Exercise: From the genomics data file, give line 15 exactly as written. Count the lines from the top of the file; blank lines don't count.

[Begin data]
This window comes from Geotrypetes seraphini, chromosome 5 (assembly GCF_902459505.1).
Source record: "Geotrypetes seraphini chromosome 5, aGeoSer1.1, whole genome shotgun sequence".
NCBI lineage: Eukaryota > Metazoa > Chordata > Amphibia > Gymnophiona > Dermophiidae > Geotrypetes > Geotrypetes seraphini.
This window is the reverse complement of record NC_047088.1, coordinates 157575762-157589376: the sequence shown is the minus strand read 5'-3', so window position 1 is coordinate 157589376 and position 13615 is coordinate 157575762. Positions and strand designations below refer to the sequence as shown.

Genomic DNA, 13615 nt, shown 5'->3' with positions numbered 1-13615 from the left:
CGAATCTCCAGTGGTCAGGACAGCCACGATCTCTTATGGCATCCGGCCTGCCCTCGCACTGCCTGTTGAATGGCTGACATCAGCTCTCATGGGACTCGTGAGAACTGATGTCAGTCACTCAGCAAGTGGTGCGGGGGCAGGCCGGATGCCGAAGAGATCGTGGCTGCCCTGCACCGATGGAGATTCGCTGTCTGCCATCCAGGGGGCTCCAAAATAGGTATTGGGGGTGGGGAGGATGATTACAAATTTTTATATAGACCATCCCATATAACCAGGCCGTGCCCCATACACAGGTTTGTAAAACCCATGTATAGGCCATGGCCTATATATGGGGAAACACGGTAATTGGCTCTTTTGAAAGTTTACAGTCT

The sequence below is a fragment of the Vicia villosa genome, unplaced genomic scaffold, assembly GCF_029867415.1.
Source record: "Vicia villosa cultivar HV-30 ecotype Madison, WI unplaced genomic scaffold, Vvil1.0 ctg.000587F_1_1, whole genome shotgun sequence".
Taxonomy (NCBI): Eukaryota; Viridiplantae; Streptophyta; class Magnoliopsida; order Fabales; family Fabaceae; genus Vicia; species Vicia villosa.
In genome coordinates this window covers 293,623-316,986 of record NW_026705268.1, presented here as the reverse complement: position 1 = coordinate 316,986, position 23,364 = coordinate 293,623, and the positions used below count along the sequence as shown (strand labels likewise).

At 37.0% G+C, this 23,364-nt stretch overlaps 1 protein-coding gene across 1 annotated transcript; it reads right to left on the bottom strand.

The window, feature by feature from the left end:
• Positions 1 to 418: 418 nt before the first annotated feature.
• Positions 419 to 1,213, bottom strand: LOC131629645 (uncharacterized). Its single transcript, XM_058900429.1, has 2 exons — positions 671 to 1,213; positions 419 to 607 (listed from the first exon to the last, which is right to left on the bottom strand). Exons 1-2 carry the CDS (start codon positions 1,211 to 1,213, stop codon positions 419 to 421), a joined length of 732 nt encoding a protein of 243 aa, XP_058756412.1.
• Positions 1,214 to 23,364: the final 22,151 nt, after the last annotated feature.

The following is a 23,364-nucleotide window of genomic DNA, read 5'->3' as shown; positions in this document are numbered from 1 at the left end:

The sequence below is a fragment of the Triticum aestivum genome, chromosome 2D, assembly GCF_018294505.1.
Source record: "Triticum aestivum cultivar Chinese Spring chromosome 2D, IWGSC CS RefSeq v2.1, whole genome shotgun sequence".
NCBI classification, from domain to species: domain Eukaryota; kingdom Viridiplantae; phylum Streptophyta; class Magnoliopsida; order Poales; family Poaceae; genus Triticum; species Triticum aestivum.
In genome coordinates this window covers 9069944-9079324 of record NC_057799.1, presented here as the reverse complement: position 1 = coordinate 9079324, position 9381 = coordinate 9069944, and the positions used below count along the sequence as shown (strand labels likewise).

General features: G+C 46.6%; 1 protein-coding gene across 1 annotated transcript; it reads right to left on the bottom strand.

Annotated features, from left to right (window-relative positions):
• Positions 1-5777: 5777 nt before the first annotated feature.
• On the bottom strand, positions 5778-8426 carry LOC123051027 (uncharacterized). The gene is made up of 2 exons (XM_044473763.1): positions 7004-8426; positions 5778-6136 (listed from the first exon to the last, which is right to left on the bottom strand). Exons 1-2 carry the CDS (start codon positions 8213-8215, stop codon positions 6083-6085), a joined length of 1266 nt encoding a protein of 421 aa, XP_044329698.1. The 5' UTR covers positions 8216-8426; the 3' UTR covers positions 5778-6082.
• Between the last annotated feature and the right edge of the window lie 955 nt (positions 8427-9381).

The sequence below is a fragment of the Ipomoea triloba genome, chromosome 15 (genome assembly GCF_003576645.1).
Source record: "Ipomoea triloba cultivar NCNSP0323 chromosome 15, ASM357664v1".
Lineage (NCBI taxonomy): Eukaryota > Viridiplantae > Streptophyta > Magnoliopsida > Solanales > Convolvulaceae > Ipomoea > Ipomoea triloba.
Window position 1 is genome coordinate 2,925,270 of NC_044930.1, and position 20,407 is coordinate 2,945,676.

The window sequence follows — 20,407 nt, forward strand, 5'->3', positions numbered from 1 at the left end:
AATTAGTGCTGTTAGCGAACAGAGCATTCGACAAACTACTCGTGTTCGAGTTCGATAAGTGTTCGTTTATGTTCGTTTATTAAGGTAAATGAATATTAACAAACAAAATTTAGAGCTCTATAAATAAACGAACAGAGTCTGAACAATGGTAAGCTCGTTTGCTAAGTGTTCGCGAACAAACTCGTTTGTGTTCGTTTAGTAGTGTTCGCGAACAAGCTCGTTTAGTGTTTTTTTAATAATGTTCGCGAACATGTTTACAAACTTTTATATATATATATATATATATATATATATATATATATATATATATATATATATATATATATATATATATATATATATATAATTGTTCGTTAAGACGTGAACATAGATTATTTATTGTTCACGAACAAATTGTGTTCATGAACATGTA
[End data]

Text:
• Positions 1,214 to 23,364: the final 22,151 nt, after the last annotated feature.